Access Type

Open Access Thesis

Date of Award

January 2015

Degree Type


Degree Name



Biomedical Engineering

First Advisor

Guangzhao Mao

Second Advisor

Weiping Ren


Bioreducible, layer-by-layer (LbL) polyelectrolyte films show great promise for use in biomedical implant and gene-delivery applications. These nanometer-scale thin films can easily be coated onto a variety of implantable surfaces or devices. To achieve proof of concept, HEK-293, NIH/3T3, RAW, and MC3T3 cells were transfected using plasmid DNA with the green fluorescent protein reporter gene (GFP-DNA). In order to optimize transfection, a number of polyelectrolytes and biological components were systematically incorporated into the two similar basic LbL structures. Based on our previous degradation assays, it is shown that cellular interactions in vitro can break down the layers of the thin films on substrates, allowing for DNA and future therapeutics to be released gradually over periods of time, or in bulk, depending on modifications to the structure and composition. Using an efficient in vitro polyplex testing method, different bioreducible polycations were examined in order to select a polyelectrolyte with high transfection. Following polyplex testing, thin films were made using the layer-by-layer dip coating method and cells were cultured on the subsequent films in an in vitro setting. The basic LbL structure comprises alternating polycation, GFP-DNA, and polyethylenimine (PEI) as an effective barrier layer. In vitro testing for transfection was monitored using fluorescence microscopy over 10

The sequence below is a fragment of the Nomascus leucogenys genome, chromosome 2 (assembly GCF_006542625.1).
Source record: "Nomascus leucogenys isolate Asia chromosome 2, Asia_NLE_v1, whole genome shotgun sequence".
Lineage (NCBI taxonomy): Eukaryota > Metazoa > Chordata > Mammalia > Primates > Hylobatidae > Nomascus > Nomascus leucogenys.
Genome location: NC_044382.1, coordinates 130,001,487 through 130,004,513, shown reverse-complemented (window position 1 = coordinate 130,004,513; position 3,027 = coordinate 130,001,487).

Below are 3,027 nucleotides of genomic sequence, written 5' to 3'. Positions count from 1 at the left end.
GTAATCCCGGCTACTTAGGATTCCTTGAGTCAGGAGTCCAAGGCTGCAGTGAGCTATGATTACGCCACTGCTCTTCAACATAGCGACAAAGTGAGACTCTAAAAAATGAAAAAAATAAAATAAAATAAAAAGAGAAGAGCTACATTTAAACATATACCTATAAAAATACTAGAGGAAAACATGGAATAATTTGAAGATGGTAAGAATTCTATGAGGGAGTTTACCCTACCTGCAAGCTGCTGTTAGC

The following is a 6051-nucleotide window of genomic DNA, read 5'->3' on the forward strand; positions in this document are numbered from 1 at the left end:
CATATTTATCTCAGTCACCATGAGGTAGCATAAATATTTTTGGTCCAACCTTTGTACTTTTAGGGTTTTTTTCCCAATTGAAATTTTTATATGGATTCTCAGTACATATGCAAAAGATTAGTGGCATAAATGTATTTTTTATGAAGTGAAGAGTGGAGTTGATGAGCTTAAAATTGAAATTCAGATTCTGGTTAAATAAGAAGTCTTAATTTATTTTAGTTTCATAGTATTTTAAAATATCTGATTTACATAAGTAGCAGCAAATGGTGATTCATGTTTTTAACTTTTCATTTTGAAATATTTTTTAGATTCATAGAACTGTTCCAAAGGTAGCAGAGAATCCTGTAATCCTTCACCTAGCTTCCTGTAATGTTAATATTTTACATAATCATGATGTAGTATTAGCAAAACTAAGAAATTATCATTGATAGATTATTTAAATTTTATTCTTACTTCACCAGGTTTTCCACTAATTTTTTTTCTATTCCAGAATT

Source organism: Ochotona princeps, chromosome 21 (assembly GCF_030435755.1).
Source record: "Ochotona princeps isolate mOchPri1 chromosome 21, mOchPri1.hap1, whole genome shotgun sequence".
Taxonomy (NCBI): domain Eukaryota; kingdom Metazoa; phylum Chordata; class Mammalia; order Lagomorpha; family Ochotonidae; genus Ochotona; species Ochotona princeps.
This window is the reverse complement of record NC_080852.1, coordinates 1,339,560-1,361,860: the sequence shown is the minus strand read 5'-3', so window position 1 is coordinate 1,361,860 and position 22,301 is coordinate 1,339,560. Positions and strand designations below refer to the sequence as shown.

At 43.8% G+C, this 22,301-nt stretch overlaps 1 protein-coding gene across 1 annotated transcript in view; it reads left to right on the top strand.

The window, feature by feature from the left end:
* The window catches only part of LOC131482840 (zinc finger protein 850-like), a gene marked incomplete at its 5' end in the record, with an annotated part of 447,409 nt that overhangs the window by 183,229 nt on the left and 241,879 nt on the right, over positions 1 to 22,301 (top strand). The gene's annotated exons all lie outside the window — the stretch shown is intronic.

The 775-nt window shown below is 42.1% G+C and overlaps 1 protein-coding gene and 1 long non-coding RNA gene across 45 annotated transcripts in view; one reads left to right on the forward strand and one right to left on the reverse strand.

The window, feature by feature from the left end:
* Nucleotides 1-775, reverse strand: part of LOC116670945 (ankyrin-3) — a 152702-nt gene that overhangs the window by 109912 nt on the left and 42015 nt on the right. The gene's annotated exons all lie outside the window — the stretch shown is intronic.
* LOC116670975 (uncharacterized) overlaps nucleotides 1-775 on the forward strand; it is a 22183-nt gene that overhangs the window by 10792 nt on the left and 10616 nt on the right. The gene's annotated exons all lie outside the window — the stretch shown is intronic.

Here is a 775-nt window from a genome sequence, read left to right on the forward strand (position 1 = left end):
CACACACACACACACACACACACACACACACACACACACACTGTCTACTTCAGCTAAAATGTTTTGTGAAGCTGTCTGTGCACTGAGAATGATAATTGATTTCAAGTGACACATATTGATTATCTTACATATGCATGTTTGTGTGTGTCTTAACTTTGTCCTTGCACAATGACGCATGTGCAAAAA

days, among other evaluation methods. Through these studies, transfection was achieved. This lays the groundwork for future studies using bioreducible thin films to deliver DNA, small molecules, or other therapeutics to cells.